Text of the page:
Despite reports to the contrary, my trip ain’t over yet! I’m holed up in Playa del Carmen and have been very lazy with the updating of the blog. Apologies!
I recall cursing into my helmet the day I left Mazatlán, having tarried longer than intended, and now for having to breeze through much of central Mexico.
Salem had mentioned to me that a surf competition was going on in Sayulita, a beach down about 5 hours south of Mazatlán.
Of course, leaving at nearly 11AM on the day of departure ensured that I would miss the entire competition and arrive around sunset. Which of course is exactly what happened. Upon arrival, I rode around for a few minutes until my mind decided it wasn’t ready to camp again, so I rode another 20 minutes to the tourist town of Puerto Vallarta and checked in to some hotel.
The day had been fairly uneventful, except when I whacked my foot while riding into a road marker.
I didn’t feel much until I took my boot off.
Bruised the heck out of it! Anyway, despite Puerto Vallarta’s party reputation, I stayed in that night as I had quite a ways to go the next morning. Besides, I had just partied an entire week straight.
When I woke the next day, I scarfed down some free toast and jam, hopped on the freeway and headed west. I was not expecting the ride that lay before me.
What was some fairly brushy scrubland soon turned into lush green pastures as the road carved through the Sierra Madre Occidental mountain range (the same range that contains the Copper Canyon).
At one point I stopped in a small town called Juchitlan, right outside of Guadalajara, drawn by this brilliantly white church.
I think I’ve mentioned this before, but every decent sized population center in Mexico that I’ve run across has some kind of colonial style church or cathedral. And this one was particularly impressive.
My final destination was to be a lake town known as Ajijic, just south of Guadalajara. I had considered staying contacting the doctors I met in Mazatlán, however I knew for sure I’d miss my deadline if I partook in the delights that I’m sure Guadalajara has to offer. I don’t remember how I found out about Ajijic, I think perhaps some random website, but it seemed as good of a destination as any. What I know now, of course, is that it has an expat population of something like 50,000 Americans and Canadians, which probably explains why there’s a website about the town, as well as the real estate prices there. Not that there’s anything wrong with that, mind you, it was just wholly unexpected.
Right before I rolled into town I spotted a motorcycle rider who was pushing his bike up the highway, on a shoulder the size of a human shoulder. Pulling over, and with many hand movements and some broken Spanish I learned he had ran out of gas, so I siphoned some out of my tank, and off we rode to the next gas station. He was pretty stoked.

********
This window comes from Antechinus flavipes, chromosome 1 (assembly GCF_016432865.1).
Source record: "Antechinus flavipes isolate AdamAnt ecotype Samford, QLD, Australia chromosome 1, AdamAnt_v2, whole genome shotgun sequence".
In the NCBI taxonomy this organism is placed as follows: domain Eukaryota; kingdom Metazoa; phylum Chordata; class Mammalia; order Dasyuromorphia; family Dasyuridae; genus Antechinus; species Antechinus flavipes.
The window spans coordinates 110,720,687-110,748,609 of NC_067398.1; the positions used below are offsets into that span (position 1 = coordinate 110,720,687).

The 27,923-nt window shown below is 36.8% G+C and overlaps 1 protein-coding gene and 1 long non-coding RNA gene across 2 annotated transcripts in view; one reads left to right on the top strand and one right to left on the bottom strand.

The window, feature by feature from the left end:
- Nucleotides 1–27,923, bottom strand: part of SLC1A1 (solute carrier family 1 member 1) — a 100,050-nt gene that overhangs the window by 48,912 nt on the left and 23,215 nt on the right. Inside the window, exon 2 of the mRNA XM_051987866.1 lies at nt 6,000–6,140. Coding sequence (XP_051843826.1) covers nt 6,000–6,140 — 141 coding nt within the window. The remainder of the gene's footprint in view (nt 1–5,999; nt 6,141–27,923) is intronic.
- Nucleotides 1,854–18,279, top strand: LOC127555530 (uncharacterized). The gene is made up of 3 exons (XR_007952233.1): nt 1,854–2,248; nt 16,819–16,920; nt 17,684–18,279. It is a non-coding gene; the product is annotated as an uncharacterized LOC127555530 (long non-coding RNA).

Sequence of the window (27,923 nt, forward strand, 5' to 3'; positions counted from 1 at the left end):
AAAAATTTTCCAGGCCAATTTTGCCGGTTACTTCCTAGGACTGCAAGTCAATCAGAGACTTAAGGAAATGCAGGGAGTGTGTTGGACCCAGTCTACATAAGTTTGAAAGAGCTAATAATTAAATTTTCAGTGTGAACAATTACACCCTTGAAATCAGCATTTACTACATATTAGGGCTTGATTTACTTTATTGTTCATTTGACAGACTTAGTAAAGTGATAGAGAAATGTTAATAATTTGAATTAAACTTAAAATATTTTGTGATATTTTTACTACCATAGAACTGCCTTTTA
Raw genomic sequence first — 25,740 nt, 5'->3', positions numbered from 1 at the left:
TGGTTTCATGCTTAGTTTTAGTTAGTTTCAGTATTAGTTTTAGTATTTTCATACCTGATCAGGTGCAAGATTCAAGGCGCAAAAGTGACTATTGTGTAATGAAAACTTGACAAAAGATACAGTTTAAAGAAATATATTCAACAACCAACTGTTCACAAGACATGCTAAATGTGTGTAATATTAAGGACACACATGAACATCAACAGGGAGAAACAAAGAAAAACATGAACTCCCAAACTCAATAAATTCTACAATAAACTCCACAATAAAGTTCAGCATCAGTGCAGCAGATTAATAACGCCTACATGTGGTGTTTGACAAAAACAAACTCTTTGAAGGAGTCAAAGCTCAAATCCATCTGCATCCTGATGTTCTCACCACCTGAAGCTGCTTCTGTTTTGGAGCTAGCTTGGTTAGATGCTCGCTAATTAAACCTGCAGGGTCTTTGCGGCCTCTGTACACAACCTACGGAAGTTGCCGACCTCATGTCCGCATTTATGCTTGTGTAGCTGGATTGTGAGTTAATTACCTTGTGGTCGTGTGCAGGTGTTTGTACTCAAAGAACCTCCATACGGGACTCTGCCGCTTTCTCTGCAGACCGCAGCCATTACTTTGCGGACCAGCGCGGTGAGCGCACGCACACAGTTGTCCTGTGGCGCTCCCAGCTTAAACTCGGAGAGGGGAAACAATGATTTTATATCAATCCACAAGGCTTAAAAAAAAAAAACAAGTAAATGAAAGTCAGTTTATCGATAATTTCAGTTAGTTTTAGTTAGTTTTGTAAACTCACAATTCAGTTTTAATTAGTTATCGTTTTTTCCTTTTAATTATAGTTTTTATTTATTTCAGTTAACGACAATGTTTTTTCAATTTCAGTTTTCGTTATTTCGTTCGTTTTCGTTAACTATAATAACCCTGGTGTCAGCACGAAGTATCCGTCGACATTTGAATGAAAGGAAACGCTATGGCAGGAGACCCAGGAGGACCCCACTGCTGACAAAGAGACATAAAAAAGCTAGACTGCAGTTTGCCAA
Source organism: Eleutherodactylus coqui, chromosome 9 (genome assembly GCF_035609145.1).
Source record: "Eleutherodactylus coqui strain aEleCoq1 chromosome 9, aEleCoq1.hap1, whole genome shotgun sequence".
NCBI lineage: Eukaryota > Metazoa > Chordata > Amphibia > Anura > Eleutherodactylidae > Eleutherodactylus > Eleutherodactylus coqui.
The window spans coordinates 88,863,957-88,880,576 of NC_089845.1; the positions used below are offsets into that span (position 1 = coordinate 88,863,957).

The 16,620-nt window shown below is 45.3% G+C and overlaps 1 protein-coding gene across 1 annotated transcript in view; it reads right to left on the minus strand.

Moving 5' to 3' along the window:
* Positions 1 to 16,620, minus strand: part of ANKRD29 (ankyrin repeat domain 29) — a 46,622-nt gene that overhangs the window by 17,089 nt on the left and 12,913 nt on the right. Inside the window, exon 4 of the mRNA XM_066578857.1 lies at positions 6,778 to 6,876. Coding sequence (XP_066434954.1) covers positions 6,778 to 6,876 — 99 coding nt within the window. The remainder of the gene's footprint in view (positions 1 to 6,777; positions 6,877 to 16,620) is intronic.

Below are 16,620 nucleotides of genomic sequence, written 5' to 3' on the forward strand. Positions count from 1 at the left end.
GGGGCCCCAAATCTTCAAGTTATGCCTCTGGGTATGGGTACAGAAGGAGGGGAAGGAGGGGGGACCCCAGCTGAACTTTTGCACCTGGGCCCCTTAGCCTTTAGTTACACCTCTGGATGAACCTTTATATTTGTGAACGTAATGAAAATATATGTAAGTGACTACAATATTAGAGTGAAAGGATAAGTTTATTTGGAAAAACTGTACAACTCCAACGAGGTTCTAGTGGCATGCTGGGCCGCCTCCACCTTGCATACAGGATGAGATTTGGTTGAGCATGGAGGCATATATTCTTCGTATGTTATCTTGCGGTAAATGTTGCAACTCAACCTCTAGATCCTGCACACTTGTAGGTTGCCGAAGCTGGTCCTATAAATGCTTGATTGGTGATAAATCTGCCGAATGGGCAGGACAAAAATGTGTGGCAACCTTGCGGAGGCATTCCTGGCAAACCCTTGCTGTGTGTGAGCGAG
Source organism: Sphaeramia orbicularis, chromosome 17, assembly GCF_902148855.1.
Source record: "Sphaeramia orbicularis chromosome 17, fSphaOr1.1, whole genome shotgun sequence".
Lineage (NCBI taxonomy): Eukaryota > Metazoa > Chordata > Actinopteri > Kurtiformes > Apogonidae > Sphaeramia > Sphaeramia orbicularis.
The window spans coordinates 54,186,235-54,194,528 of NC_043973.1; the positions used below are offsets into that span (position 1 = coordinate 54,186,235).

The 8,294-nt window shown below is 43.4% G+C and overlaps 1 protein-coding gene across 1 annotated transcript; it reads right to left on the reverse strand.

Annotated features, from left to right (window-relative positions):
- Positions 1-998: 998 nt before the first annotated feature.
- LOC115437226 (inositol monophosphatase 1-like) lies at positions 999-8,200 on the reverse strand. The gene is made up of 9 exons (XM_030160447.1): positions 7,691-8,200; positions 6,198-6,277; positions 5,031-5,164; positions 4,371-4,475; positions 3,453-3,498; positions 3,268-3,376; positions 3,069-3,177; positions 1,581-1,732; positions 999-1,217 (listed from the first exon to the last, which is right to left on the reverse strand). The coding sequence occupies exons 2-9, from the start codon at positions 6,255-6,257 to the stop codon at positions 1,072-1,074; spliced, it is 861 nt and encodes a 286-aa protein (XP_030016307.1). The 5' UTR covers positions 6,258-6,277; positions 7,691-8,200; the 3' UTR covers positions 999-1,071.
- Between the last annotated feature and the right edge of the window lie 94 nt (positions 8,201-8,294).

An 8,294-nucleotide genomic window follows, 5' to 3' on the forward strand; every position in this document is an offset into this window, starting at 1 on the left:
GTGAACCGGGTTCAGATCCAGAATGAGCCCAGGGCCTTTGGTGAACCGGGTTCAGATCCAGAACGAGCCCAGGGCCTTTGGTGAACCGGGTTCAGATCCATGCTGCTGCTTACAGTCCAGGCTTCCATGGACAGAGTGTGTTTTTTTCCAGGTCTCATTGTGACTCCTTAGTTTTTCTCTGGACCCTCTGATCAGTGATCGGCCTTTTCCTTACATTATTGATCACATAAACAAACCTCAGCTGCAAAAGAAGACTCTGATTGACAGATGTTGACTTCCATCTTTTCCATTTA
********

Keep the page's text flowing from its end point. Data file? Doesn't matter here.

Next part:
The guy even escorted me a few more miles before peeling off to his home, which was pretty cool, and I headed off to Ajijic.
It’s a big art town, both local and expats, and a big vacation area as well. I pulled in right at sunset and started scouring for a hotel, but the prices were higher than some places in the US. Eventually I found the Hotel Italo owned by a Mexican man named Italo, and 300 pesos later I had a place to store my bike and put my head.
I figured I should take some photos and grab some dinner at the lakeside while I still had light. Here’s the results.
And that was pretty much it for Ajijic.
The real challenge, or so I told myself, lay the next day.
See, all the “bad stuff” you think happens in Mexico? Well, it really only happens in one state, Michoacán. The state is essentially close to martial law right now (or was at the time), with autodefensa groups popping up everywhere as the government sat back and did nothing about the narcos in the area. Of course to be completely fair to Michoacán (and much to the chagrin of my friends in the states of Jalisco and Sinaloa), it’s not completely isolated to that one state, but it is the place you’re most likely to run into trouble. It’s where another rider went missing a few weeks before my arrival as well, a thought that was on my mind throughout my travels. Sadly he’s still missing.
Luckily, things seem to be getting better, much better.
Anyway, I bring all this up because I was NOT STOPPING IN MICHOACÁN. Nope, no sir, no how. I had met a nice woman in Baja who had grown up in Michoacán, and she told me how beautiful it was, how nice the people were, etc, and even she warned me to not cross through that state (though not without getting misty eyed).
So, it was to be toll roads the entire way, non-stop until I reached the down of Puebla. This would be the safest route for me, and the most patrolled by the cops as well.
And of course, nothing happened. I’d show you photos but there are no photos to take on toll roads. Well, I did take this video while riding (hi Mom!)
I rode close to 450 miles that day, for about 8 hours, and who knows how much money I spent on toll roads. Probably $100 or more. Pulling into Puebla with 3% left on my phone, I was mentally exhausted and just tired of riding. I managed to look on advrider.com and find a hotel someone recommended; I believe the phrasing they used was “oh, it’s decent I guess.”
I guess some of us just travel differently, but I was so tired I ponied up the $100 and proceeded to use every single complementary product in the room. Even the shower cap.
900 miles in 3 days!